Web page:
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The purchase of a used car is often a big challenge for the buyer: Before the final purchase decision is made, it's not just the condition of the vehicle that needs checking, but also the completeness of the documents and the contractual agreements.

When you buy a used car, many of the technical and legal points need checking. Hence, as a buyer, you should proceed at best systematically: With a checklist, you can ensure that all legally and technically relevant questions have been answered. You have even more security if you involve an expert or a neutral body such as the TCS in the assessment of the used car.

Are you also protected without a warranty?

Anyone buying a used car should expect to acquire a roadworthy and safe vehicle. Here, however, circumstances such as its age, mileage and price of the vehicle must be taken into account. If, following the purchase, the vehicle turns out to be defective despite careful examination, you as buyer must act quickly. If a guarantee has been agreed in the purchase contract, you can refer to this. And even if the used car was sold without a warranty, you as the buyer are protected to a certain extent: A statutory warranty applies for every transaction in Switzerland – and that includes used car sales. The seller is obligated to provide you with a vehicle that is free of defects that reduce its value or that make use of the vehicle impossible. The statutory warranty obligation may, however, be contractually excluded (see below).

Defects - what to do?

If the purchased vehicle has a significant defect or if an assured feature ("accident-free," "no bodywork damage") proves to be incorrect, the statutory warranty provides for two possibilities:

  • In the case of minor defects, you can demand a reduction in the purchase price. This reduction usually corresponds to the necessary repair costs.
  • In the case of serious defects, you can demand cancellation of the purchase contract.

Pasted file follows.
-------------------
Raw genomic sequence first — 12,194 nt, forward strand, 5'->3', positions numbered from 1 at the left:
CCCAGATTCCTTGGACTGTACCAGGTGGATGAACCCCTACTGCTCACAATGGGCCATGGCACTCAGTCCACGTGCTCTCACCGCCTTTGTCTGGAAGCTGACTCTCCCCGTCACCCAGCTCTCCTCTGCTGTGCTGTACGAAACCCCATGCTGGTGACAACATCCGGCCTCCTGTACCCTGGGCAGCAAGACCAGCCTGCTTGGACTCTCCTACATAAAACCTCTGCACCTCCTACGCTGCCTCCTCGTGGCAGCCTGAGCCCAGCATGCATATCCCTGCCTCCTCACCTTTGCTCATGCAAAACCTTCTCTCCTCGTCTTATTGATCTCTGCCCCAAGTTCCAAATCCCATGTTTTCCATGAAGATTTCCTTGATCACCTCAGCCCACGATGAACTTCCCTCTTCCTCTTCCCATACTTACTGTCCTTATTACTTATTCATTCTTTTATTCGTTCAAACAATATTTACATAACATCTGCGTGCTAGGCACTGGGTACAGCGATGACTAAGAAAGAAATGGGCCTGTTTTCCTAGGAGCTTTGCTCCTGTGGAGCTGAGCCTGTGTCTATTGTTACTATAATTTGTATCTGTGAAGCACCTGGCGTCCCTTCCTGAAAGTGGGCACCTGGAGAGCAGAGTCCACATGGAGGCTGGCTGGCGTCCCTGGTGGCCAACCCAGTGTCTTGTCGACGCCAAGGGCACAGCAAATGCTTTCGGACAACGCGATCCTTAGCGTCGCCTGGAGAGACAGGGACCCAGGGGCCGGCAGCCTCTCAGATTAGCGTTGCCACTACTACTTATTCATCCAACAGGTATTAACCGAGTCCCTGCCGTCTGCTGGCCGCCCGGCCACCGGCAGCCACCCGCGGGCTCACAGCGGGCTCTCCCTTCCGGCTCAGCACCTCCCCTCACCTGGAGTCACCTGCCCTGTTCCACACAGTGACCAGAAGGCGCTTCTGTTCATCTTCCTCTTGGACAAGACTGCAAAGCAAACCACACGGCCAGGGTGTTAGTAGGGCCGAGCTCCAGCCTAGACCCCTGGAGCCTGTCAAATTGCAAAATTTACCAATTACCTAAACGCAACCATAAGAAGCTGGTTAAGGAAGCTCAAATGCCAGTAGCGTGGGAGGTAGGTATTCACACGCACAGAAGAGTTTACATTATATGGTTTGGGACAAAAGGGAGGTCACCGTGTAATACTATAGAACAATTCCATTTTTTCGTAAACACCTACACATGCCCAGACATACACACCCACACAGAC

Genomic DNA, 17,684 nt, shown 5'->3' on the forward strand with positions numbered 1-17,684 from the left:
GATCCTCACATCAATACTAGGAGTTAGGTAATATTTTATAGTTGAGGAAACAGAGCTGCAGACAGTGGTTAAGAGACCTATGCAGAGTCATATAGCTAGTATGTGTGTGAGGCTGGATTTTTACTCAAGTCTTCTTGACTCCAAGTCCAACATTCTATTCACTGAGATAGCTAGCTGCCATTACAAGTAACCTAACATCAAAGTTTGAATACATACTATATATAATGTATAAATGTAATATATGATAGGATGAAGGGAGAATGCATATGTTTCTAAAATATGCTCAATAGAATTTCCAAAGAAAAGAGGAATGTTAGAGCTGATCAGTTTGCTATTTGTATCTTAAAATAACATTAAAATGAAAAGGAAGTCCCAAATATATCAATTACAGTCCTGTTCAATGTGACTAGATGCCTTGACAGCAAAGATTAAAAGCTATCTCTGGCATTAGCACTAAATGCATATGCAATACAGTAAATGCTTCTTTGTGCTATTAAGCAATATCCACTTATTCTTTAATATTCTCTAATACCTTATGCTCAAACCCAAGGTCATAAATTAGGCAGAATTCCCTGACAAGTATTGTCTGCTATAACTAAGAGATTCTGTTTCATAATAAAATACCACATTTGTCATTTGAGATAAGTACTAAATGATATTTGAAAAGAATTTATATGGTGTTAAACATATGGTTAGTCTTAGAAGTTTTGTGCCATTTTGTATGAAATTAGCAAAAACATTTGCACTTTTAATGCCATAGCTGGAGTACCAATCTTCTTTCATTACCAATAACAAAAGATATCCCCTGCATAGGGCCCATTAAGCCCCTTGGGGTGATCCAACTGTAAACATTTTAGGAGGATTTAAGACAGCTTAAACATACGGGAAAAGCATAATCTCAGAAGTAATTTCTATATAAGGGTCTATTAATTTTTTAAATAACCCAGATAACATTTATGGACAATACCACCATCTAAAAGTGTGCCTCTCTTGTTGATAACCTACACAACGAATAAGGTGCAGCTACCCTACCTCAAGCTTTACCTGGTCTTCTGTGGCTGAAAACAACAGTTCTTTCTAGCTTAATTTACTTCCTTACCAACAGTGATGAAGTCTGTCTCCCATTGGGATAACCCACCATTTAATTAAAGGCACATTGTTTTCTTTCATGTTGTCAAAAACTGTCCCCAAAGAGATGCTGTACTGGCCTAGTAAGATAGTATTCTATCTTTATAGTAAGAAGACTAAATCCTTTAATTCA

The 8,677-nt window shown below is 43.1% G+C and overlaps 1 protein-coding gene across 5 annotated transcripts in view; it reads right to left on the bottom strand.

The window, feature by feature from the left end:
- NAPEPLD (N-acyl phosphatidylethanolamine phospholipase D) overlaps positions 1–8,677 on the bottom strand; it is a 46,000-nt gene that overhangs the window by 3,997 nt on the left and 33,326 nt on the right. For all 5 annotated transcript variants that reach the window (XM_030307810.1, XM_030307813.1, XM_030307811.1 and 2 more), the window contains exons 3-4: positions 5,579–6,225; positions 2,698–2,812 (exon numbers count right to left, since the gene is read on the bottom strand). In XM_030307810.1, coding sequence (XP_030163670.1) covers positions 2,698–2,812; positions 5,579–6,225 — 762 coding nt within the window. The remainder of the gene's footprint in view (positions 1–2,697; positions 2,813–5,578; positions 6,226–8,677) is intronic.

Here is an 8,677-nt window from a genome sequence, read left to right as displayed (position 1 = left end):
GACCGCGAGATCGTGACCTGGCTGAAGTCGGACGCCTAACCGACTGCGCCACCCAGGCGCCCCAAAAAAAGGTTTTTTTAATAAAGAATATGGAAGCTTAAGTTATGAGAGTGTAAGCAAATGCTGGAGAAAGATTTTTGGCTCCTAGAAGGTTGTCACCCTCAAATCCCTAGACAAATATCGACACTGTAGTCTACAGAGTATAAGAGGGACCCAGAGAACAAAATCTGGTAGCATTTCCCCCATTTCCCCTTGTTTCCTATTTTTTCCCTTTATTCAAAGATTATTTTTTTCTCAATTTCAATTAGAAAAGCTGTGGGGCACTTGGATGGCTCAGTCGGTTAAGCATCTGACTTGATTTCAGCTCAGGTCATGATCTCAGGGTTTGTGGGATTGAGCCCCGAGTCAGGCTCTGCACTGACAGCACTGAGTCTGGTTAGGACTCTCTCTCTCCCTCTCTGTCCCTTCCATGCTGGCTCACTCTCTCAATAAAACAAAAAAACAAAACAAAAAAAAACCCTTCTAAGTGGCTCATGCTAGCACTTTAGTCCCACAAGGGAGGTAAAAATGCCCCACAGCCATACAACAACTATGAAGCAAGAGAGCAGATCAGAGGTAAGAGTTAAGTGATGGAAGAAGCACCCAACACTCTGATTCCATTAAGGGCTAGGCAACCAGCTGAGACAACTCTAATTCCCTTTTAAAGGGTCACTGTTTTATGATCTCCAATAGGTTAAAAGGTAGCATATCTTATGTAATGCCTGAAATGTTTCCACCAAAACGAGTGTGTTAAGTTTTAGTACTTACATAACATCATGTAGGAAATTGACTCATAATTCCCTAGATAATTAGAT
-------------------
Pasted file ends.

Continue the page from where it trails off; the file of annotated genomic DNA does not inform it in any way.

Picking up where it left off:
A price reduction or cancellation can only be demanded if you checked the purchased vehicle without delay and reported any defects immediately. The complaint must contain an exact description of the defect and state that you are making a warranty claim. It must be sent to the seller by registered post immediately after discovery of the defect. If the immediate examination of the purchased vehicle and/or the subsequent immediate notification of any defects is not performed, the vehicle condition is thereby tacitly approved and you lose your right to claim.

Exception: Complaints about "hidden defects" that are not recognizable through the usual inspection of the vehicle can be made up to two years after the purchase. The difference between "minor defects" and "serious defects" is ultimately at the discretion of the judge. Experience has shown that a cancellation in borderline cases is difficult to enforce in court.

Modification or exclusion of statutory warranty obligation

The statutory warranty obligation can be modified or even excluded entirely by the seller in the purchase contract. There is often an attempt to exclude the above-mentioned right of reduction (that allows you to demand a reduction in the selling price in case of a defect) and the right of cancellation (cancellation of the purchase contract). You should not accept the complete exclusion of the statutory warranty obligation as a buyer. If the seller is inflexible in this regard, you must rethink the purchase. 

Good to know

For fraudulently concealed defects and for assured vehicle features that prove to be missing, the statutory warranty obligation should not be excluded. But even for these defects, a complaint must be made in writing immediately after their discovery.

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